A big crowd turned up at the Straits Quay Convention Centre in Penang to witness former premier Dr Mahathir Mohamad and Penang Chief Minister Lim Guan Eng share the same stage today.
The event “Quo Vadis Malaysia?” was organised by the Penang Institute as part of the Citizens’ Declarations nationwide roadshow.
Penang executive councillor Dr Afif Bahardin, who moderated the event, claimed this was the biggest crowd to attend an event related to the Citizens’ Declaration.
Mahathir himself was rather pleased to see the sizeable audience although it was quite expected as Penang is ruled by the opposition.
During his speech, Mahathir finally admitted that the opposition has a role to play in a democracy.
This is the man who had his opponents jailed under the Internal Security Act during his tenure as prime minister from 1987 to 2003.
He said the opposition never agreed with him but that was not a problem.
He added that his opponents were at times too personal that they refused to sit on the same table with the government.
He said it was okay for the opposition to disagree with him, although he was not very much liked by DAP senior leader Lim Kit Siang, and his son Guan Eng.
“I needed them to tell me if I was doing things right or else I would think that I am doing everything right,” Mahathir said.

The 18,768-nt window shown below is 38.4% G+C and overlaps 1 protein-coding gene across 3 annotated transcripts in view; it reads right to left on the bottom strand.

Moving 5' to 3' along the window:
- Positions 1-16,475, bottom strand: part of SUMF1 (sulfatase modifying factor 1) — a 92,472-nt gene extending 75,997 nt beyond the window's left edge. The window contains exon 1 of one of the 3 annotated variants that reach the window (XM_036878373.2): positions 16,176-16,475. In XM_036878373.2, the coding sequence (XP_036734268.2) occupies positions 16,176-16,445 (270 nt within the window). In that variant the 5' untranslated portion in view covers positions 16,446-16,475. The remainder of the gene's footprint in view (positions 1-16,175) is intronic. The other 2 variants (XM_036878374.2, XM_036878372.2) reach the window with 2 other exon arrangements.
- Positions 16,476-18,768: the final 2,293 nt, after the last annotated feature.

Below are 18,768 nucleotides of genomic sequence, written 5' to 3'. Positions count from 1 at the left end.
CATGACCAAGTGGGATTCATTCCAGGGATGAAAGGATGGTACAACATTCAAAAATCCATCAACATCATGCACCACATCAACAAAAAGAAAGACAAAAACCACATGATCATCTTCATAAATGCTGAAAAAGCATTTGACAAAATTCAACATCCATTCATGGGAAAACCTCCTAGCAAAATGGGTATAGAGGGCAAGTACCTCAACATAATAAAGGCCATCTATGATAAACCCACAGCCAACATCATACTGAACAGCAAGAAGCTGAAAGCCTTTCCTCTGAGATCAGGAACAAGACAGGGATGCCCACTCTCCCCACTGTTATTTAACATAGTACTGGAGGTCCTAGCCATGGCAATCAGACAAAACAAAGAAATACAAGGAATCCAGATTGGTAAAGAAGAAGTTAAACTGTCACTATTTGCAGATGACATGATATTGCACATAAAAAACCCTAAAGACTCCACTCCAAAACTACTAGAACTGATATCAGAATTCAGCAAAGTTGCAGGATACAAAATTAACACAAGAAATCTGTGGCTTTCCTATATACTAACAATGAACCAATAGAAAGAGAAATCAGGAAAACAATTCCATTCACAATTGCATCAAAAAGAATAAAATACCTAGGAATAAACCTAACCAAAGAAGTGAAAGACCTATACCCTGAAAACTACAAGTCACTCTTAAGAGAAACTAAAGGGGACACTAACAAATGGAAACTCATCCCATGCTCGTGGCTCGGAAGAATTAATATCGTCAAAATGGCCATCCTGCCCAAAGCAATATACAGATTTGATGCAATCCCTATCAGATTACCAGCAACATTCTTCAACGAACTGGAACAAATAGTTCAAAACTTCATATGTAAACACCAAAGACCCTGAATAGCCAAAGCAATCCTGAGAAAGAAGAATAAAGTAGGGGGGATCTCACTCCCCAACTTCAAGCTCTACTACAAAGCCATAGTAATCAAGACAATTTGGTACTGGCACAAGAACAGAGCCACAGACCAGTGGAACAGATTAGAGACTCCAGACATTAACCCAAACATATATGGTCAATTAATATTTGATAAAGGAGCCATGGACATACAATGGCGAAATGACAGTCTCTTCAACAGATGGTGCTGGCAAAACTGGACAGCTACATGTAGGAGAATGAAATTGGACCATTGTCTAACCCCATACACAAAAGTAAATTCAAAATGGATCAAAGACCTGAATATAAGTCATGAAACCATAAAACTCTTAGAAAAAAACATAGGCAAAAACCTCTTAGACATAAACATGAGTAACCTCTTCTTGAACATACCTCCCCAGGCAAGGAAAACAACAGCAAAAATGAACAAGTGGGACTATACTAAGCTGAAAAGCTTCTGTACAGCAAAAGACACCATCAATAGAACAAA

“They are like a mirror, sometimes you need a mirror to tell you how ugly you are,” Mahathir added.
“But I would like to assure them that I do listen to them, and if what they said was good, I’d plagiarise it as my own,” he said, drawing laughter from the crowd.
“Having the opposition is a good thing but of course I need to have a two-thirds majority,” he added.
However, Mahathir said he did not have the money to buy the two-thirds majority.
He said even his last drawn salary after his 22 years tenure at RM20,000, was not enough to buy votes.
Mahathir then went on to explain the controversy around the 1MDB and the RM2.6 billion in Prime Minister Najib Razak’s private bank accounts.
He said now only the people’s voices can save Malaysia by ousting Najib which is why there was a need for the Citizens’ Declaration.
“When citizens speak, the rulers will listen. The more people sign this declaration and give their ID numbers, the safer you are,” Mahathir said.
“There is safety in numbers, there are big prisons in Malaysia but they cannot imprison 10 million people,” he added.
Mahathir assured the crowd that only his head will be on the chopping board, not the people’s.
Skepticism regarding Citizens’ Declaration
Meanwhile, Guan Eng said he is aware that many are sceptical if not cynical about the Citizens’ Declaration.
“Because there is too little talk on what is next after Najib,” he said.
“They want to know more about what is in store for the future and not just about ousting Najib.
“This is where Mahathir has provided the answer, in the Citizens Declaration.”
Lim said no PM in history, including Mahathir, had permitted Malaysia to descend to such unimaginable depths.
This he said included the 1MDB RM50 billion scandal that caused the sharpest depreciation of the ringgit and the implementation of the goods and services tax, which had caused price hikes, and not price drops, as claimed by then deputy finance minister Ahmad Maslan.
“Which is why we are asking Quo Vadis (Where are you going) Malaysia? Kalau bukan kita, siapa lagi? Kalau bukan sekarang, bila lagi?” Guan Eng asked (If not us, who else? If not now, then when?).
“We should not be blamed for working together to stop the country from bleeding,” he declared.